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Fred’s Head, offered by the American Printing House for the Blind, contains tips, techniques, tutorials, in-depth articles, and resources for and by blind or visually impaired people. Our blog is named after the legendary Fred Gissoni, renowned for answering a seemingly infinite variety of questions on every aspect of blindness.

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Wednesday, June 27, 2018

Helen Keller - A Role Model in Optimism and Activism


By Jessica Minneci

            138 years ago, one of the most famous figures in history, Helen Keller, was born. In commemoration of Helen, it is important to look back on her optimistic perspective and inspiring views on activism.
           
In her text “Optimism: An Essay,” Helen Keller discusses her positive outlook on life. She understood optimism as a mindset cultivated over time. Helen said, “the struggle which evil necessitates is one of the greatest blessings. It makes us strong, patient, helpful men and women. It lets us into the soul of things and teaches us that although the world is full of suffering, it is full also of the overcoming of it.” She discloses that life is complicated, full of many blessings and challenges. It is only through experiencing and moving past suffering that individuals are able to achieve optimism, to see the good in the world and ignore the bad. In attaining this perspective, everyone has the potential to positively contribute to the world around them.

Being an optimist also means being an active, not passive, member of society. Helen wrote, “the optimist believes, attempts, achieves. He stands always in the sunlight… His soul meets his own and beats a glad march to every new discovery, every fresh victory over difficulties, every addition to human knowledge and happiness.” It is with a childlike buoyancy and joy that all of humankind should look at life’s circumstances and a steely determination that people should take on challenges. In contrast, the pessimist dwells upon his situation and does not get anything accomplished. Helen said, “No pessimist ever discovered the secret of the stars or sailed to an uncharted land or opened a new heaven to the human spirit.” Here, individuals must remember that actions yield change. Therefore, being an optimist in today’s society is crucial if a person wants to better the world in which they live.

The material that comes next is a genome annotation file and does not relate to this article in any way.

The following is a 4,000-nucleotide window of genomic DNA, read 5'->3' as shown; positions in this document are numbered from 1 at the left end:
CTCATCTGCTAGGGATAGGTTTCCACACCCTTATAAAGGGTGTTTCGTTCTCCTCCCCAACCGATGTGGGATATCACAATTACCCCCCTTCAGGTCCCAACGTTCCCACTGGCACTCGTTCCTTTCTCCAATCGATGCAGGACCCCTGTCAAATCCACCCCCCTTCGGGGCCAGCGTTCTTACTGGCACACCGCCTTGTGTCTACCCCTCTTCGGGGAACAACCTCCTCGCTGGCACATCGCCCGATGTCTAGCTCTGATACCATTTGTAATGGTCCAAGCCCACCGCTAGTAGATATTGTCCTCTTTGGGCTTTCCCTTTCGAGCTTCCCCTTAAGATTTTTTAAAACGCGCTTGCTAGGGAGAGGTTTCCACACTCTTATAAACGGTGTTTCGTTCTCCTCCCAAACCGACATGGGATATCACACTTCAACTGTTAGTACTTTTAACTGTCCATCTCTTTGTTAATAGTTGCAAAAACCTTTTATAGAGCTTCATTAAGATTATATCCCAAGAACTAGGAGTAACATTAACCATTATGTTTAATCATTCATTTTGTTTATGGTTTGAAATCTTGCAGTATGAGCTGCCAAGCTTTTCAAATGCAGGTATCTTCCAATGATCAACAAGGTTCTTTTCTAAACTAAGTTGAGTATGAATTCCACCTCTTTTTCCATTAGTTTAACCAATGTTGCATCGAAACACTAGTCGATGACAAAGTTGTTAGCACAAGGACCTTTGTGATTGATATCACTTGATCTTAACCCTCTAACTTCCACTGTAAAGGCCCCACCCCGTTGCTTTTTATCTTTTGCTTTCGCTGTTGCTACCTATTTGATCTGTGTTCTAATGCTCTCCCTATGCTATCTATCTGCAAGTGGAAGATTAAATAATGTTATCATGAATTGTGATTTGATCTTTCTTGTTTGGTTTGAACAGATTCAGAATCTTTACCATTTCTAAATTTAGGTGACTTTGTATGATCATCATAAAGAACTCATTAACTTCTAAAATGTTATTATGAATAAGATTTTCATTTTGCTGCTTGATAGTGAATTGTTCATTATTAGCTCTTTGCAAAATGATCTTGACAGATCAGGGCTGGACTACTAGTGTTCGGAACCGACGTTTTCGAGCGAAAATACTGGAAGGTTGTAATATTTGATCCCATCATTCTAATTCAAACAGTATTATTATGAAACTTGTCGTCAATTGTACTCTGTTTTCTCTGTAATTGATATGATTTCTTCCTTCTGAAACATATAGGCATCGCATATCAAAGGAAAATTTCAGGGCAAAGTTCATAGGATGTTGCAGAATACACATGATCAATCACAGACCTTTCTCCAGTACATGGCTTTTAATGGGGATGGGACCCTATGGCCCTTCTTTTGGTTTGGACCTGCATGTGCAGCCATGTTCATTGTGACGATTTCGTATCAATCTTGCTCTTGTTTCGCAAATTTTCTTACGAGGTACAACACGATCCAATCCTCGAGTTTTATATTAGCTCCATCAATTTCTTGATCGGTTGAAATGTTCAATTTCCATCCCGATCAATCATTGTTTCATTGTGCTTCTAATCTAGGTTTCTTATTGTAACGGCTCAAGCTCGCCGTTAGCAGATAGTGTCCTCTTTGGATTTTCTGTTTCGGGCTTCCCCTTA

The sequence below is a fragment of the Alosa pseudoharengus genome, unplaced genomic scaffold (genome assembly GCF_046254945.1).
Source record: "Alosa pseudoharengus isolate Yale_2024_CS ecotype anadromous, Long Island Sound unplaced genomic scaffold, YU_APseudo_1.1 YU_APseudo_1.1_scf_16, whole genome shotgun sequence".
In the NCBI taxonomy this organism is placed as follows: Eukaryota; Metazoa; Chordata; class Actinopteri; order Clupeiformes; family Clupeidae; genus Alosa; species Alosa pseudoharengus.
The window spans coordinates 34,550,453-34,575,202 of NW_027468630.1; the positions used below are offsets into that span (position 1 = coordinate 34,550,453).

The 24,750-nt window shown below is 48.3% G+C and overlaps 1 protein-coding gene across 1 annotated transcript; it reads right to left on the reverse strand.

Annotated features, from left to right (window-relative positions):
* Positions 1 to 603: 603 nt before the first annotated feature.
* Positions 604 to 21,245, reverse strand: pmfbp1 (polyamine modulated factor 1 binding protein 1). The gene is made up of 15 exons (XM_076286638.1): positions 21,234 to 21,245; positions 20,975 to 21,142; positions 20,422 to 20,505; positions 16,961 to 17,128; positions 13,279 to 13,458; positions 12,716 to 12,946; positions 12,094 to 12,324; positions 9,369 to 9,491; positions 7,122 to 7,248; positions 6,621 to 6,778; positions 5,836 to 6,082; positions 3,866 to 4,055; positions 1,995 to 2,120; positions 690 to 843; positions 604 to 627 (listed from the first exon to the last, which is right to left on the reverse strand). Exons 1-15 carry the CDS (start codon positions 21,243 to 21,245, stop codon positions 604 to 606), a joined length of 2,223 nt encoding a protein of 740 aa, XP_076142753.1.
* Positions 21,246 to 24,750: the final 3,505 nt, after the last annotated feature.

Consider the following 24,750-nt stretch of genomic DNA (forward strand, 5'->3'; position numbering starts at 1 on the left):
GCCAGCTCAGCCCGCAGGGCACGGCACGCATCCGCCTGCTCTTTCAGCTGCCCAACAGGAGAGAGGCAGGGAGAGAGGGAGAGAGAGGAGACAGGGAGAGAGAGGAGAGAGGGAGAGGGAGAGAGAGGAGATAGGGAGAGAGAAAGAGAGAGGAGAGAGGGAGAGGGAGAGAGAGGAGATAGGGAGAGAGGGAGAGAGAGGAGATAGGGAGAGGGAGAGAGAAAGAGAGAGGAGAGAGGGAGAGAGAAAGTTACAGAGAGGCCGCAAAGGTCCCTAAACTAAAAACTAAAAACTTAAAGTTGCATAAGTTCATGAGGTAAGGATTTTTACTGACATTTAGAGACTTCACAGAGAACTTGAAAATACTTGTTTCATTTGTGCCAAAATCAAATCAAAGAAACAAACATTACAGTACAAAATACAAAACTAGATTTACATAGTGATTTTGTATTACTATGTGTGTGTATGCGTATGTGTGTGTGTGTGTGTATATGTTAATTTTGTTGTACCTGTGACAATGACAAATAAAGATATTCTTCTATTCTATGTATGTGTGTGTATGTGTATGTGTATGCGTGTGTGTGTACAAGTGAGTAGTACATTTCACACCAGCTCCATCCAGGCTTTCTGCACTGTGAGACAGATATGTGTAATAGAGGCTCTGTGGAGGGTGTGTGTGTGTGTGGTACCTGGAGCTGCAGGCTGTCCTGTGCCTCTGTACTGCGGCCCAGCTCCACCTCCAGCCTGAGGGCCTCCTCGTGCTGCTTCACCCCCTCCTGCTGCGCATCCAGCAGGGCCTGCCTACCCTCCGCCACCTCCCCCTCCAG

Understanding the difficulty of attaining and maintaining a positive perspective and active lifestyle, Helen Keller provided counsel to others. She advised people to, “keep your face to the sunshine and you cannot see a shadow.” In other words, finding the silver lining of any situation can make someone’s day a little brighter. That same silver lining can also help people see the good in others. Likewise, a solution to a problem is not far away for Helen said “a bend in the road is not the end of the road unless you fail to make the turn.” Thus, having an open mind and looking outside the box assists people in discovering the answer. As new opportunities arise, Helen believes that people should take them. They should remember her mantra, “I am only one, but still I am one – I cannot do everything, but still I can do something; And because I cannot do everything I will not refuse to do the something that I can do.”

In the end, Helen Keller leaves everyone yearning to help others while observing the glass to be half full. Her example is instrumental in teaching others how to look upon the world and participate in it. For these reasons, individuals admire Helen Keller and strive to follow in her footsteps.
           
Happy birthday, Helen. May everyone feel empowered by your wise words and actions.



Jess Minneci is a senior at Seton Hill University and an intern at APH. 
She is a three-time National Braille Challenge participant and has 
previously volunteered with ACB. She is a poet and aspiring 
novelist who enjoys filming youtube videos about young adult 
novels and spending time with her guide dog Joyce.




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